An unexpected consequence of their industrial action was that the death rate in hospitals fell by three per cent.

Monday, 12 March 2012

It was twenty-five years ago today (or thereabouts)

It being my 50th birthday today, I received a gift of a couple of stickers dating back to the late-1980s and the Circle of Shit, the band with whom I used to 'sing'. The other members of the Circle were: Phil Hughes, Millree Hughes, Pete Hewitt and Martin Herring.

Friday, 9 March 2012

Top Ten: Cultural Highlights of 1992

In my forthcoming essay on the lasting legacy of 1992, I shall be discussing at length some all or fewer of the following cultural moments in British life:

1. Men Behaving Badly
The new lad got into his strides on this ITV sitcom, while the BBC was giving women a similar range of role models in Absolutely Fabulous.

2. The Jack Dee Show
The first alternative comedian to reach a mainstream audience without sacrificing his original fan base. Though the John Smith adverts the following year were more influential.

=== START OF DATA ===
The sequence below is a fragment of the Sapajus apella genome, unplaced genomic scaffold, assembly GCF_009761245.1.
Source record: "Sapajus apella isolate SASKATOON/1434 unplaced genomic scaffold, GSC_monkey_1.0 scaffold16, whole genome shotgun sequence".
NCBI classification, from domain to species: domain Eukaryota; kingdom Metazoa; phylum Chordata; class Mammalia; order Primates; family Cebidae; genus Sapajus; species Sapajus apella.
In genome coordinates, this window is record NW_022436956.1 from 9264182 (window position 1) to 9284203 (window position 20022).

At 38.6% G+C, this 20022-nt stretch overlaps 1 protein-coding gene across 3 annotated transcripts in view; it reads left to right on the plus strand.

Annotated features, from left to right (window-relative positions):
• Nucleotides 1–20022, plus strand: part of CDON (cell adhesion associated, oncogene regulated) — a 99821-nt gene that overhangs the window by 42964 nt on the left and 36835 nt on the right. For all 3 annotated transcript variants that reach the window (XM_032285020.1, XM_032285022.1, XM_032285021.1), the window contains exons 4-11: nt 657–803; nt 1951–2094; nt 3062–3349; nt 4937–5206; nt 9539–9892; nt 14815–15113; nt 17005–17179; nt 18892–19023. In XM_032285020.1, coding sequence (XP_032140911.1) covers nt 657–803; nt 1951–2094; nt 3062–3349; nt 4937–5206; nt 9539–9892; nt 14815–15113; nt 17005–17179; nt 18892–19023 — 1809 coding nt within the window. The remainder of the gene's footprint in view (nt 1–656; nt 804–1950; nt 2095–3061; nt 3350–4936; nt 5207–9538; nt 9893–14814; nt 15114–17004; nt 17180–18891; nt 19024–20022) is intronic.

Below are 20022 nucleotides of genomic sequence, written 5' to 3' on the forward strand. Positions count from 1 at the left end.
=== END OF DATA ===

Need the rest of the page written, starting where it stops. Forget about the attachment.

3. Damien Hirst, The Physical Impossibility of Death in the Mind of Someone Living
The moment when the yet-to-be-branded Young British Artists convinced the world that making money should be considered one of the fine arts.

4. Suede in the Melody Maker
‘The best new band in Britain’ get their first magazine cover without having released a record yet, and inadvertently give birth to Britpop.

5. ‘Cherubim and Seraphim’, Inspector Morse
Danny Boyle is in the director’s chair as the Venerable Morse attempts to understand this rave and drug culture on which the youth seem so keen.

6. The death of Lymeswold